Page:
All right, let’s dive in. There are of course hundreds of different phrases and sayings and proverbs out there. But I chose five that seemed to stand out most to me based on the coaching topics I’ve been exploring with my clients recently and navigating myself. So hopefully they will resonate with you, too.

1. a problem well-defined is a problem half solved

I really like this phrase and I think it’s such a powerful reminder for many of us.

A problem well-defined is a problem half-solved.

I think for many of us who fall into the problem-solver or fixer role easily (and I can certainly speak for myself here), at the mere hint of a challenge or indication there MIGHT be a potential problem, we want to leap in and solve it immediately.

While there are definitely strengths to this, it can also lead us to solve situations that aren’t actually problems, we’re trying to solve what is actually the wrong problem.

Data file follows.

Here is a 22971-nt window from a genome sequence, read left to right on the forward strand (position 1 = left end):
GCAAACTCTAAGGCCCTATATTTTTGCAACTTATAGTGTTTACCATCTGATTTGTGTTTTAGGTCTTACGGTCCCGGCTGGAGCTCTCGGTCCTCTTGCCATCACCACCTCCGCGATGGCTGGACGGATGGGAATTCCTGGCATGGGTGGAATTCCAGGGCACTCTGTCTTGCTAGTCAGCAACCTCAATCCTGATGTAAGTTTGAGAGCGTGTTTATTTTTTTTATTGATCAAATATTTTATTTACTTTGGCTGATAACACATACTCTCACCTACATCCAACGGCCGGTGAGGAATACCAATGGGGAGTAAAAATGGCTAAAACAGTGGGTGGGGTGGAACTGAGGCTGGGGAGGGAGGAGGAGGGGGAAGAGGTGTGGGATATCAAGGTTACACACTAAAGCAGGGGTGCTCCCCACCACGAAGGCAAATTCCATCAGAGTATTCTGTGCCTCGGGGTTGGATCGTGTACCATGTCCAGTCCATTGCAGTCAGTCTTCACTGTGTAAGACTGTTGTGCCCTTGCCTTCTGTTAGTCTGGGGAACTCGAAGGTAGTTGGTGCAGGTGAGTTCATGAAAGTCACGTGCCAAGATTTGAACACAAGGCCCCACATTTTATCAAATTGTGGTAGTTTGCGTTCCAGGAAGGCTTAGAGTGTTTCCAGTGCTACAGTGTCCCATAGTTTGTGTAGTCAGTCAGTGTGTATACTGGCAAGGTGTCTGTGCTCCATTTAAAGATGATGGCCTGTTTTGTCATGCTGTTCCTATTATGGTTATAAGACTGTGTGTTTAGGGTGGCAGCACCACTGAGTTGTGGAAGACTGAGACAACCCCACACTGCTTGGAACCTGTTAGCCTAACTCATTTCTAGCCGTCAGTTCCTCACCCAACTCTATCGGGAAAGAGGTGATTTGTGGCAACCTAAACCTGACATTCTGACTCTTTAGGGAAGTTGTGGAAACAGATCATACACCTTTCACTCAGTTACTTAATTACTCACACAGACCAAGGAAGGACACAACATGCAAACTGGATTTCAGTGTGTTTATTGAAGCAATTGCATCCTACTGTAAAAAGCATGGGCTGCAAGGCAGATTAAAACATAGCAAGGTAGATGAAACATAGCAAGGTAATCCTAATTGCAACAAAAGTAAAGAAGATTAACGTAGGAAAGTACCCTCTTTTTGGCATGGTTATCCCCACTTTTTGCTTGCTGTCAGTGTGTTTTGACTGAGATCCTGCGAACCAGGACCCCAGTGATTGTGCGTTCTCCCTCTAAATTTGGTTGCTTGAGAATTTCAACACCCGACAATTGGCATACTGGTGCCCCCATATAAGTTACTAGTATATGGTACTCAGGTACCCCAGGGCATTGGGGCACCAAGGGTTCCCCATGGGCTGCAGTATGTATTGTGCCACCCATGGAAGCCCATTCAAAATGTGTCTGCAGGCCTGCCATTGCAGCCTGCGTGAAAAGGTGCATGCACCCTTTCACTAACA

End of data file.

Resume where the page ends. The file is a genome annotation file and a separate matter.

With a slightly extreme and ridiculous example…

It’s kind of like going to the doctor and saying “It’s really hard to write with a pencil. My hand hurts when I hold it.”

The doctor focuses only on your hand and how you’re holding the pencil. Meanwhile, if we go a little bit further into the problem – in this case, if we look at your entire arm – we realize it’s broken.

It’s not actually your hand or the particular pencil, it’s the fact that your arm is broken.

When we slow down to actually assess and figure out the specific problem, it allows us to take much more intentional action.

I know many of us often want to jump to the latest planner or app to solve our struggle with time management or productivity, but we haven’t paused to actually identify the obstacle.

We’re just assuming it’s the tool. Now, sometimes it is. But other times it’s not.

Other times we want to get more nuanced and figure out if we’re struggling with. Perhaps its…

  • Breaking things down and making a plan
  • Task initiation, procrastination, and getting started on things
  • Follow through on specific tasks because perfectionism keeps us stuck